Single Date of Removal Doctrine Law and Legal Definition

Single date of removal doctrine is a legal principle that states that the deadline for removing a case from state court to federal court is 30 days from the day that any defendant receives a copy of notice of removal of a civil action or proceeding. All the defendants should consent to remove a case to federal court, and a defendant who has waited longer than 30 days to remove does not have the capacity to consent to removal.

The principle is codified in 28 USCS § 1446 (b) which reads as follows:

“ The notice of removal of a civil action or proceeding shall be filed within thirty days after the receipt by the defendant, through service or otherwise, of a copy of the initial pleading setting forth the claim for relief upon which such action or proceeding is based, or within thirty days after the service of summons upon the defendant if such initial pleading has then been filed in court and is not required to be served on the defendant, whichever period is shorter.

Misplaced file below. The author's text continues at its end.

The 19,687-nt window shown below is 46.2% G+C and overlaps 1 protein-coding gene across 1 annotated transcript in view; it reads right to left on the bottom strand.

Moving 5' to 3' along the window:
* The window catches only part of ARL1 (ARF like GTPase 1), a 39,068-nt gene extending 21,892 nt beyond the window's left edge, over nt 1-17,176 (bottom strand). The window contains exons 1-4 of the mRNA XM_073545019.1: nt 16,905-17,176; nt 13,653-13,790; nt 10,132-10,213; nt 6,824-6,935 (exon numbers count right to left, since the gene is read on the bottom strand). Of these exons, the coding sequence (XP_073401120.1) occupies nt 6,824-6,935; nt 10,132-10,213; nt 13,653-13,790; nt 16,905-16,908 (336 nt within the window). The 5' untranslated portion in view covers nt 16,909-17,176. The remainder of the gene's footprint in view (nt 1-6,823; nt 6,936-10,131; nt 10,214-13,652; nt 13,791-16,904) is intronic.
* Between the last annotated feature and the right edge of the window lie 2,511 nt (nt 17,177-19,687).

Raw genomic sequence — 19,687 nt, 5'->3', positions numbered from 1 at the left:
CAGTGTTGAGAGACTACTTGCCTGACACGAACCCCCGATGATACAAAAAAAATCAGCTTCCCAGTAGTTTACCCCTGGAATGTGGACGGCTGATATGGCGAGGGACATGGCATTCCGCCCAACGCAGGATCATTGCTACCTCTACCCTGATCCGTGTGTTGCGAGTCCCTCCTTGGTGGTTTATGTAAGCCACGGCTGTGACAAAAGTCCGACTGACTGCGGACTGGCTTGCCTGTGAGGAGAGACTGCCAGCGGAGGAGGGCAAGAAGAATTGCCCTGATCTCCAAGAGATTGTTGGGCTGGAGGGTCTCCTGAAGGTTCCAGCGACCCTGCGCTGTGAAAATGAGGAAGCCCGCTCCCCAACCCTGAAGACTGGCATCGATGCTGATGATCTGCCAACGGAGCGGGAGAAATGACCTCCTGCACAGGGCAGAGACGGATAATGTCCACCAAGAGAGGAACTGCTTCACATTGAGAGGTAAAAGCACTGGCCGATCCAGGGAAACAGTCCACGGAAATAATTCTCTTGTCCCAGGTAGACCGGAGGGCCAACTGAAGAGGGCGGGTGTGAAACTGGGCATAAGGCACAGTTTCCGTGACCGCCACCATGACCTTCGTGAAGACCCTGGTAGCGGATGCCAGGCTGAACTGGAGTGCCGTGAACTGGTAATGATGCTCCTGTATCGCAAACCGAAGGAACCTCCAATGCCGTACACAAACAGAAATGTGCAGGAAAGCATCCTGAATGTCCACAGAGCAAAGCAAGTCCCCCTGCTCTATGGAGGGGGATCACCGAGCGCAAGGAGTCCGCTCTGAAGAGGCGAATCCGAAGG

If the case stated by the initial pleading is not removable, a notice of removal may be filed within thirty days after receipt by the defendant, through service or otherwise, of a copy of an amended pleading, motion, order or other paper from which it may first be ascertained that the case is one which is or has become removable, except that a case may not be removed on the basis of jurisdiction conferred by section 1332 of this title [28 USCS § 1332] more than 1 year after commencement of the action.”